Jump to content

  • Log In with Google      Sign In   
  • Create Account

Brain Storming Sessions - How do you do it.


Old topic!
Guest, the last post of this topic is over 60 days old and at this point you may not reply in this topic. If you wish to continue this conversation start a new topic.

  • You cannot reply to this topic
3 replies to this topic

#1 Dan Violet Sagmiller   Members   -  Reputation: 897

Like
0Likes
Like

Posted 15 February 2013 - 12:05 PM

What suggestions would you give for running a Brain Storming session?

 

 

I'm presuming most people on here have or have had brain storming sessions with friends, coworkers or who ever.

 

Did you have any rules going into it, was it entirely ad-hoc, did you have any agenda items to try to get taken care of during it?

 

Any lessons learned?  Or tips to get more out of it?

 

Thanks.


Moltar - "Do you even know how to use that?"

Space Ghost - “Moltar, I have a giant brain that is able to reduce any complex machine into a simple yes or no answer."

Dan - "Best Description of AI ever."

My Game(s), Warp Wars is in early development and can be found here: http://blog.WarpWars.Net.


Sponsor:

#2 DaveTroyer   Members   -  Reputation: 1052

Like
1Likes
Like

Posted 15 February 2013 - 12:44 PM

For my brainstorming sessions, I make sure I'm always asking questions and never take an idea off the table for someone else. Sure, if it's a bad idea to you, you could work around it and try to get them interested in something else, but being negative is one of the worse and fastest ways to bring brainstorming to a halt.

 

Also, no idea is off limits. When someone adds an idea, you play with it and try to get it to work with all of the other ideas. If it just doesn't fit, work around it and don't bring it up again.

 

Oh and don't have a finite goal; ie. make sure all restrictions are flexible. If you're trying to brainstorm for a FPS but come up with a great 3rdPS, you shouldn't drop it because it's slightly different than your goal. (Unless you're being paid for a specific game to be developed, then you're kinda effed into doing what you're told.)

 

So yeah, have fun and don't stop others from having fun and you'll do fine. biggrin.png


Check out my game blog - Dave's Game Blog


#3 Lailokken   Members   -  Reputation: 356

Like
0Likes
Like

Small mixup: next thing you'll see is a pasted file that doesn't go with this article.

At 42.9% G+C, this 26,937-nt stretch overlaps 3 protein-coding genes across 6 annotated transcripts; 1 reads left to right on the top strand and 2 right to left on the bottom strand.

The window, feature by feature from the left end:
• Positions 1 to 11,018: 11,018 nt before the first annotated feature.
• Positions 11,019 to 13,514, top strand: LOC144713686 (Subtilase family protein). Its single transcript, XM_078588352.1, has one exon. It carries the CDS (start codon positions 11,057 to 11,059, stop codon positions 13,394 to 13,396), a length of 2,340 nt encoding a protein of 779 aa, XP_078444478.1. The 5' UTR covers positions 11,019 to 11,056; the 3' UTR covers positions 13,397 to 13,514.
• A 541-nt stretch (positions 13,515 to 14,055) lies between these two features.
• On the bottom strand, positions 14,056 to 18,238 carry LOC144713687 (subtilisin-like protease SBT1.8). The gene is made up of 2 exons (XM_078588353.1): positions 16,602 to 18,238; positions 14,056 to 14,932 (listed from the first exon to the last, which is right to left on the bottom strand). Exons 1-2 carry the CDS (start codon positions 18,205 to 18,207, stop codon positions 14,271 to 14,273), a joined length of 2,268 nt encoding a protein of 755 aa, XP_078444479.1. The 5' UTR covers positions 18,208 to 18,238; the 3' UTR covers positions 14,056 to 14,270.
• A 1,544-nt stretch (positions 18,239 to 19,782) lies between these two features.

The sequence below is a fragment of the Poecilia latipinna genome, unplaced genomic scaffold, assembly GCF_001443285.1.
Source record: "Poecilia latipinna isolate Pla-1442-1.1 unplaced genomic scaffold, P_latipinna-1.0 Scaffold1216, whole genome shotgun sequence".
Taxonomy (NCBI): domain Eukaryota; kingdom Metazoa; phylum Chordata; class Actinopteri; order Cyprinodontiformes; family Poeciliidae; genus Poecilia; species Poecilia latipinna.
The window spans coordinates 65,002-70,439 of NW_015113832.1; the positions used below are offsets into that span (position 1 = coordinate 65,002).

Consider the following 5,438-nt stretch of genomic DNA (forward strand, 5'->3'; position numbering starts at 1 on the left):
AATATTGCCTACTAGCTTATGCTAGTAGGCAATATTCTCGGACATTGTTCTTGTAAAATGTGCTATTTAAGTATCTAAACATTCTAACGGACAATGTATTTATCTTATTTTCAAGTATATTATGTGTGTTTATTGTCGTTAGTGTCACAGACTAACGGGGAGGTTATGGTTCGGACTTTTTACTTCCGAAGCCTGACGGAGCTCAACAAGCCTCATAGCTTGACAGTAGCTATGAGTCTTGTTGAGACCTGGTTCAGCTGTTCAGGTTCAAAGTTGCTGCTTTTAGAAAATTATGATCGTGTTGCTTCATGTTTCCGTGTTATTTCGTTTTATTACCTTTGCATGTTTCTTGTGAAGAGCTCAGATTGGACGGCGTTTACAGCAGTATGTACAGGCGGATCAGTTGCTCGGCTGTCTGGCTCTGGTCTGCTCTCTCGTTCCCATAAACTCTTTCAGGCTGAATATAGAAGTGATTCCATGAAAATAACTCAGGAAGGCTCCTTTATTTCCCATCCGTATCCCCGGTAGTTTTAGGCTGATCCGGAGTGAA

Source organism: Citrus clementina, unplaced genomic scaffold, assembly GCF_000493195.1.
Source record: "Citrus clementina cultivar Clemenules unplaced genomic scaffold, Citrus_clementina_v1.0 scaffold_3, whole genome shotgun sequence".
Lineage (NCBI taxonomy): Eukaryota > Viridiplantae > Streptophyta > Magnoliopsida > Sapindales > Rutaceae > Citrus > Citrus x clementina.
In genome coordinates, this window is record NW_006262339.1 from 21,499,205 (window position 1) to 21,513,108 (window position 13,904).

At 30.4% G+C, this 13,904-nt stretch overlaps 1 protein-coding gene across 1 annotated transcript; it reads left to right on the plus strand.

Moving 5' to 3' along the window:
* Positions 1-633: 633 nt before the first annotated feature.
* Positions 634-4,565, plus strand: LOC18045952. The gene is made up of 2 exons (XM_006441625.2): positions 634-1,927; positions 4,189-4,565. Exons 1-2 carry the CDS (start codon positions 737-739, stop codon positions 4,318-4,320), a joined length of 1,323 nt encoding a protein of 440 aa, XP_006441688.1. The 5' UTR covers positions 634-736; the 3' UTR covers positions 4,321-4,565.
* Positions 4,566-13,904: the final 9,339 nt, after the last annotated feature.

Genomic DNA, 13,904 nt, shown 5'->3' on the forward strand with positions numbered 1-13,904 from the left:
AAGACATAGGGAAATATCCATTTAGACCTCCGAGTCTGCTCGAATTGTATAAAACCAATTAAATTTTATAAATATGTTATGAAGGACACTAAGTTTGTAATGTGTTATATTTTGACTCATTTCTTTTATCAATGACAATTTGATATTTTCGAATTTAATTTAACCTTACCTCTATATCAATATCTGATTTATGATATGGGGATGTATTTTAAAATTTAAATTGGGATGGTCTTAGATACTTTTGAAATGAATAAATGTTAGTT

Posted 16 February 2013 - 09:17 AM

but being negative is one of the worse and fastest ways to bring brainstorming to a halt.

 

Dave hit the nail right on the head with this statement. There will be plenty enough people later on who will tell you why your idea is bad, wrong, won't work, sucks, etc. Brainstorming isn't the time for bringing in the naysayer choir.

 

-Plenty of spitballing

-Plenty of pizza

-Plenty of fun and laughter

 

People who have the ability to get behind others' ideas with the same enthusiasm as they do their own, are the people I want in every brainstorming session.


-- A man shows who he is, by what he does, with what he has.


#4 Stormynature   Crossbones+   -  Reputation: 3422

Like
0Likes
Like

Posted 16 February 2013 - 10:06 AM

  • Make sure everyone in the group is able to participate in the session. It is very easy to have several more dominant personalities shutdown quieter ones.
  • Naysayers are not necessarily a negative, but their points should be of a form to challenge an idea to react and expand to encompass the challenge with a variation on the idea that works.
  • If someone gets singleminded on an idea to the detriment of a free-for-all meeting, give them the task of writing up a proposal of the idea after the meeting and move on from it.
  • If you do not grasp an idea as in the speaker is not able to communicate it clearly but still feels there is something there, give them the task of writing up a proposal of the idea after the meeting and move on from it.
  • If the group bogs down on exploring an idea with variations and thus free flow is affected, grab 2-3 active particpants of that idea, give them the task of writing up a proposal of the idea after the meeting and move on from it.
  • Record your brainstorming session(s).
  • There are a number of different brainstorming activities (trackable on the interwebs) that can be utilised to ensure people think outside the box.
  • You should not restrict yourself to one brainstorming session if you can help it. Preferably one of the last brainstorming sessions will be utilised to examine the "written proposals" made from earlier sessions and ideas created based on them.
  • You should ensure that you keep a file for the work product out of your brainstorming sessions as it is quite feasible that they may find life further down the road.
  • Do not move on to new ideas so fast that your group feels pressured to create in order to meet a time crunch (unless their is really an issue of a time crunch like a game jam).
  • Keep a set of challenges ready to use for when group creation slows too much For example: How would you make a 1st person clown shooter, what weapons would you use, would a cream pie thrown have a different result to that of a custard pie, can this be deveoped for an adult market as well as a kid's market. Or as another example: If you have to create a mutated human enemy what features should they have, how mutated can you get, why should the mutations look ugly?
  • Above all else - know when to stop.





Old topic!
Guest, the last post of this topic is over 60 days old and at this point you may not reply in this topic. If you wish to continue this conversation start a new topic.



PARTNERS